New Zealand Education
Like the United States and Australia, New Zealand as an immigration country has regarded education as a royal path to success. Free schooling for everyone according to talent and regardless of social background has been a leading principle in school policy and a foundation for welfare policy since the 1930s. The country also has a tradition of popular education similar to the Scandinavian. From the mid-1980s, the system has become increasingly decentralized and to some extent adapted to a free market.
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Schooling is compulsory from the age of 6, but many start at school already at the age of 5. School duty ends at 16 years. A large proportion continue for another 3 years in secondary school, which prepares for universities and higher technical and other vocational institutions. Access to most university programs is free after completing secondary school. Vocational training polytechnics a pretty big meaning. More than 80% went to higher education in 2009. Schools and universities often collaborate with adult education bodies. Since the 1980s, they have greater freedom than before in terms of curricula and the use of financial resources.
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In 1989, a progressive reform of the country’s education system was started with increased decentralization and the individual schools today have great responsibility for the content of the education and the distribution of funds. More attention is now being paid to the needs of the Maoris, e.g. through teaching in their language and about their culture. The private school sector is allocated grants after negotiation with the Ministry of Education, which in 1989 replaced the central school authority.
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New Zealand’s first feature film, “Hinemoa”, was made in 1914 by George Tarr (1881-1968) after a Moorish legend. However, the father of the New Zealand film is Rudall Hayward (1900–74), who in addition to a series of short and documentary films produced six feature films 1922–28; He made his last film as late as 1972. The first sound movie, “Down on the Farm”, came in 1935, but in the future, tourist-oriented short films were prioritized and from 1941 – with the advent of the National Film Unit – journal and propaganda films. From 1940-70, only three feature films were made, all by John O’Shea (1920-2001) at his company Pacific Films.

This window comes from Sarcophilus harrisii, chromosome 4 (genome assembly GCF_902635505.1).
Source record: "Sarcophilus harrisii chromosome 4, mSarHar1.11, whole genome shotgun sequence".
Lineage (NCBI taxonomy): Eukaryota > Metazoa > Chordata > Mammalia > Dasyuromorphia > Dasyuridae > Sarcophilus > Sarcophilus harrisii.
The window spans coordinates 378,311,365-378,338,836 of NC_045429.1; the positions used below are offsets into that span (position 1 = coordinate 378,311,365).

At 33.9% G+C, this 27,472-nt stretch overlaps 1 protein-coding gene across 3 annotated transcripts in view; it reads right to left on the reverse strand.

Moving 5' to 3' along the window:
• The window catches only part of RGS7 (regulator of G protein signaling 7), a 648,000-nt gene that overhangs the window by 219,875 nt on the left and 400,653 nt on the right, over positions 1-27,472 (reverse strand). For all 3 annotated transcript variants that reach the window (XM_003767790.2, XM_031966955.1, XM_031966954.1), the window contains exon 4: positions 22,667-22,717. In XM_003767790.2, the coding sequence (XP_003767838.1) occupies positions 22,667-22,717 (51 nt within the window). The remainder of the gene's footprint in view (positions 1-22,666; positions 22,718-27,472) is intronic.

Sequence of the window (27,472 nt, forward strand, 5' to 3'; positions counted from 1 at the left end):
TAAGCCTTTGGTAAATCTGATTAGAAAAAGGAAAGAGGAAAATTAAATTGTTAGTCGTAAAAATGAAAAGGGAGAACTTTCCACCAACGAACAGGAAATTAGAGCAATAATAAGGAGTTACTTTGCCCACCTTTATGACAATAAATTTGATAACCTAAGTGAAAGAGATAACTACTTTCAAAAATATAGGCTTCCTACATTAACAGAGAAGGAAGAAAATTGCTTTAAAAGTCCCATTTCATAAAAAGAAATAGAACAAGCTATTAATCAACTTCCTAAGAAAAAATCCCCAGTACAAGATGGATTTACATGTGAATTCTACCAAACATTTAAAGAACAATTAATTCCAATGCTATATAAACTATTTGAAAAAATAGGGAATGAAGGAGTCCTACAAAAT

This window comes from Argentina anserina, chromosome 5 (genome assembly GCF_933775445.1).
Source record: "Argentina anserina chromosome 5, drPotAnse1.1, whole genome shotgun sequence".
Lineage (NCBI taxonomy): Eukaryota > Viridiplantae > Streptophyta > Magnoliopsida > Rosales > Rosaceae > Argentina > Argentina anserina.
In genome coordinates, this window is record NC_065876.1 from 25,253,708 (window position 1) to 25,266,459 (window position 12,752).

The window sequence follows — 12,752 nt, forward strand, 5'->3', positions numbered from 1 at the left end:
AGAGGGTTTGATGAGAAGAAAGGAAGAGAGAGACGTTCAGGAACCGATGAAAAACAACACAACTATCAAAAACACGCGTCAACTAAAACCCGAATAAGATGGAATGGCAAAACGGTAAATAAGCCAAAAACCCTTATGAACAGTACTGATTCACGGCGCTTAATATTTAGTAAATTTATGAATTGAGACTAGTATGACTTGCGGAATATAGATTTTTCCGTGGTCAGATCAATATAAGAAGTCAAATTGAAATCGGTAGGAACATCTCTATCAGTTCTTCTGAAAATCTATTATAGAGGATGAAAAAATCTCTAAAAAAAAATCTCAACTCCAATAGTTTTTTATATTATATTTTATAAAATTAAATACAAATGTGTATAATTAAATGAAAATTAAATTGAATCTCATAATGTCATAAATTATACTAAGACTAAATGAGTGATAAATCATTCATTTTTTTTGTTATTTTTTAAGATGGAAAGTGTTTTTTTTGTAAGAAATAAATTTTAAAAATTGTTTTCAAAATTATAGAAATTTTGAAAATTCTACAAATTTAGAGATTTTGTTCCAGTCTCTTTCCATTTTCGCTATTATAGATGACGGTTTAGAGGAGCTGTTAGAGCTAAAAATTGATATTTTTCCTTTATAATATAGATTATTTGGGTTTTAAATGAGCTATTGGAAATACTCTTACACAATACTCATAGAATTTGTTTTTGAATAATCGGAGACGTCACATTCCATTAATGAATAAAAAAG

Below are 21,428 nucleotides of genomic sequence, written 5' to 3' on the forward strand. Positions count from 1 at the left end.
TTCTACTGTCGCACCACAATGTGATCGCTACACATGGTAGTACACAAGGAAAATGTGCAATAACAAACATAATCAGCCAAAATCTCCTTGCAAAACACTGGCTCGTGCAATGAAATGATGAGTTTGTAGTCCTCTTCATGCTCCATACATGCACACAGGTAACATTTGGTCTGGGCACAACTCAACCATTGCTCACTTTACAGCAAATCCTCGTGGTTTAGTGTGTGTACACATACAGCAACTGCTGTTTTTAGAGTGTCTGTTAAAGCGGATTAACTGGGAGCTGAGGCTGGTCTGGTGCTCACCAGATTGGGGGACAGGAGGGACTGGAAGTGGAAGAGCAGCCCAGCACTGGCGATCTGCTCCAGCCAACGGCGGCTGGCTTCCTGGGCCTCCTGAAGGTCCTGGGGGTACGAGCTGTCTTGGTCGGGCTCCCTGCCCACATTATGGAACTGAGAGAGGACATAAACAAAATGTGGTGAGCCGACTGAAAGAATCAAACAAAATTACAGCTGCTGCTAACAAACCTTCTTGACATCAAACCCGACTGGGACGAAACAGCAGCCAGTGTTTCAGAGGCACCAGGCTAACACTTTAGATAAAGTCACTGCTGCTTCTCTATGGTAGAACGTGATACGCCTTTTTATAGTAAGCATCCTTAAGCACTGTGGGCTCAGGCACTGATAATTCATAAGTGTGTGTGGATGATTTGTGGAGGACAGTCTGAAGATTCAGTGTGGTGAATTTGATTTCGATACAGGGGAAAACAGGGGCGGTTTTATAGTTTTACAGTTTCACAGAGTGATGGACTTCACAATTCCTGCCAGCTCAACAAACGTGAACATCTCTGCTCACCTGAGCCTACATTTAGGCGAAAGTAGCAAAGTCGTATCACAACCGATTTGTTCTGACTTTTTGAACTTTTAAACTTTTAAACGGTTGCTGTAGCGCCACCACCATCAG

It was not until the 1970s that signs of a New Zealand film industry appeared. In 1977 Tony Williams (born 1942) produced “Solo” and Roger Donaldson’s (born 1945) “Sleeping Dogs”, and in 1978 was founded after the Australian pattern New Zealand Film Commission with the mission to financially support domestic film production. As a result, the New Zealand film established itself internationally in the 1980s with the successes of Donaldson’s “Smash Palace” (1981) and Geoff Murphys (born 1946) “With the muzzle in the mirror” (1980), followed by the festival winners “Utu” (1983) and “The Silent Earth” (1985). Other notable directors were John Laing (born 1948) with “The Lost Tribe” (1984), Sam Pillsbury (born 1946)) with “The Scarecrow” (1982) and Vincent Ward (born 1956) with “The Navigator” (1988). Most of them have continued their careers in Australia and the United States.
During the 1990s, the Australian-educated Jane Campion established itself as a leading name. The long-film debut “Sweetie” (1989), “An Angel at My Table” (1990) and “Piano” (1993) all went on export all over the world and the latter received several Oscars. In 1987, the first feature film was written and directed by Maori: “Ngati”, written by Tama Poata (1936–2005) and directed by Barry Barclay (1944–2008). Even more famous was Lee Tamahori (born 1950) with “The Warrior’s Soul” (1994).
Director Peter Jackson has become famous for comic splatter films, such as “Bad Taste” (1987) and “Braindead” (1993), but also for the dark lesbian drama “Black Angels” (1994) and the filming of JRR Tolkien’s “The Lord of the Rings” (2001 -03). A key to Jackson’s success with “The Lord of the Rings” and “King Kong” (2005) was the power company Weta, founded in 1987. Weta and Jackson’s recording studio in Wellington has also been used by other major productions, such as James Cameron’s “Avatar” (2009) and Steven Spielberg’s ” Tintin’s Adventures: The Unicorn’s Secret ”(2011).
Sam Neill, the country’s internationally best-known actor, was responsible for an insightful documentary on the New Zealand film, “Cinema of Unease” in 1995.
New Zealand produces 4 to 6 feature films annually.
The Maoris dance takes place in groups and for singing at ceremonial occasions. Among the dance forms are the women’s dance poi, the “welcome dance ” powhiri and chin, which are mainly danced by men during stomping and blows to the body.
During the 1950s, a classical ballet tradition developed in New Zealand, which in 1961 led to the formation of the state-supported New Zealand Ballet Company (since 1984 Royal New Zealand Ballet). The National School of Ballet opened in Wellington in 1967.